Silica is silicon dioxide, a naturally occurring and widely abundant mineral that forms the major component of most rocks and soils. Crystalline silica dust particles can penetrate deep into the lungs and cause illness and disease.
Using specific examples from his experience working with Sydney Metro, Kurt Warren discusses how they applied systems and resources to tackle the issue of illness prevention in rail and infrastructure and across other divisions such as the building sector.
Who is this seminar for?
This seminar is useful for PCBUs and WHS consultants or advisors in the construction and infrastructure sector.
Representatives from the same Sydney Metro project discuss their proactive measures to address silica dust in Staying ahead of the game – Controlling silica exposure in tunnel construction and The role of the client in the WHS landscape.
About the presenter
Kurt Warren is the Head of Health Safety and Environment, Southern Region with Laing O’Rourke.
- Hazardous chemicals web page
- Workplace exposure standards for chemicals
- Workplace exposure standards and how to use them seminar
- Crystalline silica health monitoring
- Controlling silica in the infrastructure sector, video featuring Daniel Beavon, SafeWork NSW
- Preventing illness and disease in tunnel construction workers, video featuring Kate Cole, Sydney Metro
- Collaborating with industry to tackle silica dust exposure, video featuring Keith Bannerman, Australasian Tunnelling Society
Silica series: Shifting perceptions and outcomes in occupational health & wellbeing
Presenter: Kurt Warren, Head of HSE – Southern Region, Laing O’Rourke
Virtual Seminar Series - Transcript
As far as Laing O’Rourke are concerned, we've got very much an ethos within our organisation to be an industry leader. And that means being disruptive, it means being innovative and being brave, coming to the forefront for the conversation, and participating in it. Not just sitting back and waiting to comply from the regulator. Not waiting for our clients to set the tidemark of what expectations we should meet from a minimum standard. But to take the lead and challenge the construction industry where it probably hasn't been all that much challenged in its infancy.
We're still building very much the same ways we've built for a hundred years. Yes there's technology and there's things in place. But in essence, we're still using men and women with machines with raw materials. And how we actually do that, and how we can change and challenge that practice is how we're going to get better health, well-being and safety outcomes.
I wanted to share a little bit about Laing O’Rourke's safety story. We've, probably since about 2011, been on a journey of how we look at safety differently. And we've had huge success, and in essence, there's some key principles of how we've operated in that space.
One being people are the solution. Not people are the problem to be controlled. Health and safety is the presence of positives. Not the absence of negatives. And health and safety is an ethical responsibility, not a bureaucratic activity.
When we talk about health, when we talk about well-being, we're not going to necessarily be able to rely on our same process and keep repeating, and expect that we're going to get a different outcome.
It is much more complex, it is much more holistic, when we start talking about well-being, health, and the occupational health and the lives of the individuals that work in our industry. It is not just a physical safety, and we hear the catchphrase, "Go home the same way you came to work." You're not going to get that chance to live that, know that, in years to come from the likes of exposure to silica.
I wanted to just talk about some stories. And this is one of our key streams of our business in the infrastructure space. We're currently doing a lot of infrastructure work. We've probably moved from an organisation that was centric to the oil and gas sector self-delivery, to now infrastructure work in a very short period of time, with a subcontract workforce. That can be tier 2, 3, 4 and so on. The amount of work that we have in New South Wales at the moment is meaning that we've got new people coming into our industry, not necessarily accustomed to the ways of how we're doing it, and spans of control as we would have been accustomed to through direct delivery workforce. Completely different.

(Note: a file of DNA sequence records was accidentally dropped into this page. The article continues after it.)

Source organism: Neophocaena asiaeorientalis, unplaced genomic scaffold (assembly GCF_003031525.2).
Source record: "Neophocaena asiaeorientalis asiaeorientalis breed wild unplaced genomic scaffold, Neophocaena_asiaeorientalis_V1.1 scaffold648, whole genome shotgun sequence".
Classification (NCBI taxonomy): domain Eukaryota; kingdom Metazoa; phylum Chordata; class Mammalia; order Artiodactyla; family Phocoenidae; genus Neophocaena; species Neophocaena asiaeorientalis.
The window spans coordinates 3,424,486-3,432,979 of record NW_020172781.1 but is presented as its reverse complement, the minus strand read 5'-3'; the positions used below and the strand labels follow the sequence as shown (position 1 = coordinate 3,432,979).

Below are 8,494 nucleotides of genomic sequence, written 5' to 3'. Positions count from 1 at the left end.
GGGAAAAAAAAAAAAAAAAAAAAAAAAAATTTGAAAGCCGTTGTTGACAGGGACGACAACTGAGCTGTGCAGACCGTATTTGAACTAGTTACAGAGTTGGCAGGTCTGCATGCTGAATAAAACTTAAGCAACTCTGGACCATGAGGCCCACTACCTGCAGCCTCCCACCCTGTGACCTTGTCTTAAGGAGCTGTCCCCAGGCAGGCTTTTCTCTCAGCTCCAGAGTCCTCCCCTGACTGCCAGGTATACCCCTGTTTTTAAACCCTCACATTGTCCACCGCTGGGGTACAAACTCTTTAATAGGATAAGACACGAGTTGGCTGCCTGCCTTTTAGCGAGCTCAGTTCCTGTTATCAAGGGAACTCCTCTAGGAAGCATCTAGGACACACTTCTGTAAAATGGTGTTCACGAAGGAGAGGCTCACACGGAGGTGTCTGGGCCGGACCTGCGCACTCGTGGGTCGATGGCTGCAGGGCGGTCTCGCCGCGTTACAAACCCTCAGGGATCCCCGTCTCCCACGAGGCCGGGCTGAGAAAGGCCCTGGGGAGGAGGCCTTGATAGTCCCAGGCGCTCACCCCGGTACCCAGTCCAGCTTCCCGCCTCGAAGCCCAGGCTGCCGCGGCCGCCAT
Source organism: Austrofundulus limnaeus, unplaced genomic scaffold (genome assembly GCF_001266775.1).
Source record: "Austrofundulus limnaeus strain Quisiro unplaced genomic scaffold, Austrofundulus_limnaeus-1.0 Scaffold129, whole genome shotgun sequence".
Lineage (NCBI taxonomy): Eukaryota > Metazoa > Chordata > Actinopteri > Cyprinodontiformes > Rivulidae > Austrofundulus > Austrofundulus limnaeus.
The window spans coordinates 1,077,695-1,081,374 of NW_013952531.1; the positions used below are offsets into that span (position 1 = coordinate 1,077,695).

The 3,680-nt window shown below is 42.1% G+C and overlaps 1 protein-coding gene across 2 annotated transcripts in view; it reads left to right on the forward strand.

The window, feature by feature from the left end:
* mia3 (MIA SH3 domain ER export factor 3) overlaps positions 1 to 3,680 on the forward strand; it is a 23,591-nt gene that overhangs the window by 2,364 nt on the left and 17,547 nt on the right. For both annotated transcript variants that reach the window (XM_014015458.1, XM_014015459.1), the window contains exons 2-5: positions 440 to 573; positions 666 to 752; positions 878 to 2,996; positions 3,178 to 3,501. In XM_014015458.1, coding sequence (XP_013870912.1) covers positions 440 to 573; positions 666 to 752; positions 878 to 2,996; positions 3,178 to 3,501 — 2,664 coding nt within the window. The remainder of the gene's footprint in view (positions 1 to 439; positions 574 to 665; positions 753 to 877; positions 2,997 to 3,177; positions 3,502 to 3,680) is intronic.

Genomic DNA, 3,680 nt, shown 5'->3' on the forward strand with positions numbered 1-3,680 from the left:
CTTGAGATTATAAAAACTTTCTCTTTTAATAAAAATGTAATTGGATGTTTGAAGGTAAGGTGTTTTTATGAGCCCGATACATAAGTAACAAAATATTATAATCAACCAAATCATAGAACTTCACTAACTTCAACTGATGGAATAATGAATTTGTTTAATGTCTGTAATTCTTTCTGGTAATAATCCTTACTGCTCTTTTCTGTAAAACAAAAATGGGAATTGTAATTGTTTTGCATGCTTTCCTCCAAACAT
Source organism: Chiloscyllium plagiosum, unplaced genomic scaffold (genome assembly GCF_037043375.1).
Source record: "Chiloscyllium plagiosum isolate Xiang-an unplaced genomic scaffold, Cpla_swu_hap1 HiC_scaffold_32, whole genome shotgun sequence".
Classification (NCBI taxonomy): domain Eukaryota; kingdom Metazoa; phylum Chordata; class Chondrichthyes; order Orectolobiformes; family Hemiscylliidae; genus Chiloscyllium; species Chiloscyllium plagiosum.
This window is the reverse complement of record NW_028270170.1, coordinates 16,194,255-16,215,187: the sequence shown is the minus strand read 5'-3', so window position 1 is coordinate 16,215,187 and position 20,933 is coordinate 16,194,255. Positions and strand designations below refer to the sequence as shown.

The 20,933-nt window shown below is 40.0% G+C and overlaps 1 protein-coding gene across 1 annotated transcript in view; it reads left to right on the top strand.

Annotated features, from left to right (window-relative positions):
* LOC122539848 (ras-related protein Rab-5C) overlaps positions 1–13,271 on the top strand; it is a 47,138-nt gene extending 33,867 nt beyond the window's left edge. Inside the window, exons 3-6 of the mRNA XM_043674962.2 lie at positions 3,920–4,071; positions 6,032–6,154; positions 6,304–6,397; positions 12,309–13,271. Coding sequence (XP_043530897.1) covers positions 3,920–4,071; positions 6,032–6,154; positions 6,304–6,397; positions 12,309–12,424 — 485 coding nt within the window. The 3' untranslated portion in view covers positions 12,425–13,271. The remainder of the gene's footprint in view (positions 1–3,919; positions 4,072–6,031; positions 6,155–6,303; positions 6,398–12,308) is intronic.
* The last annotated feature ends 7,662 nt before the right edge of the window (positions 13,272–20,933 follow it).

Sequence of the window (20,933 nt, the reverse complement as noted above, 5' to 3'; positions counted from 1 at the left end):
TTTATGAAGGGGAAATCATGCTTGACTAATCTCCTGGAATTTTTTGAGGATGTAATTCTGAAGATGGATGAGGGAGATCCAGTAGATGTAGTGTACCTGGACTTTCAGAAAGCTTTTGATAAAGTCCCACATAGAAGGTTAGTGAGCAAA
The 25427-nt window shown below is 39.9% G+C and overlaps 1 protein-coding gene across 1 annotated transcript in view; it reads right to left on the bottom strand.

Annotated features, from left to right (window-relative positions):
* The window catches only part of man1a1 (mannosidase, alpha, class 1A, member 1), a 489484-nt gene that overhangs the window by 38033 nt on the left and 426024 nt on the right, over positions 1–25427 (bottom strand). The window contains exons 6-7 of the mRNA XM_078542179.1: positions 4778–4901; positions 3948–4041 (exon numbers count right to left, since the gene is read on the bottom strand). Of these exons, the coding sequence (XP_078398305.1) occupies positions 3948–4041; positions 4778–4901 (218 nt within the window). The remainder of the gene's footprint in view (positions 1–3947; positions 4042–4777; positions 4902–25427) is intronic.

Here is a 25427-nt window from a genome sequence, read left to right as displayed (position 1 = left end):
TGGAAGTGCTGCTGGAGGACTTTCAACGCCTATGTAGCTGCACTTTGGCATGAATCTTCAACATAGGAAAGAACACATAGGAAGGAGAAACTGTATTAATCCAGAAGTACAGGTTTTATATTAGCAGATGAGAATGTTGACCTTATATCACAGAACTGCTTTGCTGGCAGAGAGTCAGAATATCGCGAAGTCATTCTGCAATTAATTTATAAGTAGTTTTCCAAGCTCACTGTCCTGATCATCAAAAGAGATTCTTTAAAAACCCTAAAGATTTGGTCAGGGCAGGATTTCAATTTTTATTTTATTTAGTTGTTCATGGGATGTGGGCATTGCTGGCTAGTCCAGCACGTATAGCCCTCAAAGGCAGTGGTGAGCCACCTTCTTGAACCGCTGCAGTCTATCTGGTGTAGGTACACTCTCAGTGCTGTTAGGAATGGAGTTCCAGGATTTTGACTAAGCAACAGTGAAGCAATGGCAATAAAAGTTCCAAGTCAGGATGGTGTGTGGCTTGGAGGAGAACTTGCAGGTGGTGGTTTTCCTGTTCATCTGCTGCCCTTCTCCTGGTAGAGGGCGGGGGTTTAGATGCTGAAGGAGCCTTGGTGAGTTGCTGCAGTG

And the types of conversations you have now with a subcontract workforce, that when we talk about that obligation, that ethical responsibility, we're having people come onto our projects that are only going to exist for a very short period of time. Why would you invest in programs, initiatives, controls, for a worker that's not my direct responsibility, who will only be in my backyard for a very short period of time. That is something commercially that a lot of organisations would be grappling with.
When we talk about ethical responsibility, this is a wake-up call, this is where you'll, I suppose, pick the leaders and pick the followers. The ones that are going to have to be overseen by the regulator to ensure that the minimum compliance is in place, and then the organisations that are going to actually drive and change and influence others.
We, a bit over a year ago, started a project called Sydney Yard Access Bridge or SYAB, as it's called, which is enabling works for Central Station, we’re building a large bridge over into the middle of Central Station yard.
When we first started looking at this tender, I remembered sitting in head office in north Sydney talking to the team about the PC standard, really thick document full of great things. And to the uninitiated looking at it, it seems quite onerous. In reality, it still is quite onerous.
When we looked at the scale of that project, which was a $20 million project with billion dollar expectations against that PC standard.
I think our organisation and for new people looking at it thought surely, surely they couldn't expect us to meet these standards. It's a $20 million project.
And we went into SYAB knowing that we want to learn. We want to learn a lot from this process, we can see the pipeline of work that's coming, and this is an opportunity to do that on the right scale.
I can tell you we've learnt a lot. We learnt a lot about what sits within that PC standard, how to implement it, how to have the conversation with our subcontract workforce.
And it's been a challenge. But I can tell you that the conviction that we've held against it means that we've delivered. And we've delivered safely, and on time, maybe not budget, but it was the right scale project to do it on.
Moving now into Central Station, which we've just started on, delivering a billion dollar project for Sydney Metro, we'll take those lessons, those new practices and those insights into what will be a very challenging and obviously a very rewarding project for everyone that's involved.